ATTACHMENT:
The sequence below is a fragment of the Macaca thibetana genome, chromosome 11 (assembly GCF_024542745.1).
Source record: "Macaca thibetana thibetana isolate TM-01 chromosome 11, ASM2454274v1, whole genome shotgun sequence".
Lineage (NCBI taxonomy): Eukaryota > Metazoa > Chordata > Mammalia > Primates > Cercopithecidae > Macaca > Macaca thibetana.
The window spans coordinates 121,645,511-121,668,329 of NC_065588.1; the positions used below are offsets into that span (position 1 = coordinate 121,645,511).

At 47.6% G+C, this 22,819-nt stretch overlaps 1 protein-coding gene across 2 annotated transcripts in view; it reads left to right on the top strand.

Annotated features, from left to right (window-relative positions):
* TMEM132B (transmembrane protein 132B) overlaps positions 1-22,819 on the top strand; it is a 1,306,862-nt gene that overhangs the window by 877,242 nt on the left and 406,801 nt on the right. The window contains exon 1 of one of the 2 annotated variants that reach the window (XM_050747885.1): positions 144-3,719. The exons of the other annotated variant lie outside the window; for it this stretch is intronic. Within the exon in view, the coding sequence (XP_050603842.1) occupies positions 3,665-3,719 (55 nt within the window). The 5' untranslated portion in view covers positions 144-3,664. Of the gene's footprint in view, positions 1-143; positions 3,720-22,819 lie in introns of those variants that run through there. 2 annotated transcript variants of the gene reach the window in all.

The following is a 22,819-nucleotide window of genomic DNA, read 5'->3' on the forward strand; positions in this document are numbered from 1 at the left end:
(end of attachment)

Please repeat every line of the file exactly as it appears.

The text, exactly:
The sequence below is a fragment of the Macaca thibetana genome, chromosome 11 (assembly GCF_024542745.1).
Source record: "Macaca thibetana thibetana isolate TM-01 chromosome 11, ASM2454274v1, whole genome shotgun sequence".
Lineage (NCBI taxonomy): Eukaryota > Metazoa > Chordata > Mammalia > Primates > Cercopithecidae > Macaca > Macaca thibetana.
The window spans coordinates 121,645,511-121,668,329 of NC_065588.1; the positions used below are offsets into that span (position 1 = coordinate 121,645,511).

At 47.6% G+C, this 22,819-nt stretch overlaps 1 protein-coding gene across 2 annotated transcripts in view; it reads left to right on the top strand.

Annotated features, from left to right (window-relative positions):
* TMEM132B (transmembrane protein 132B) overlaps positions 1-22,819 on the top strand; it is a 1,306,862-nt gene that overhangs the window by 877,242 nt on the left and 406,801 nt on the right. The window contains exon 1 of one of the 2 annotated variants that reach the window (XM_050747885.1): positions 144-3,719. The exons of the other annotated variant lie outside the window; for it this stretch is intronic. Within the exon in view, the coding sequence (XP_050603842.1) occupies positions 3,665-3,719 (55 nt within the window). The 5' untranslated portion in view covers positions 144-3,664. Of the gene's footprint in view, positions 1-143; positions 3,720-22,819 lie in introns of those variants that run through there. 2 annotated transcript variants of the gene reach the window in all.

The following is a 22,819-nucleotide window of genomic DNA, read 5'->3' on the forward strand; positions in this document are numbered from 1 at the left end: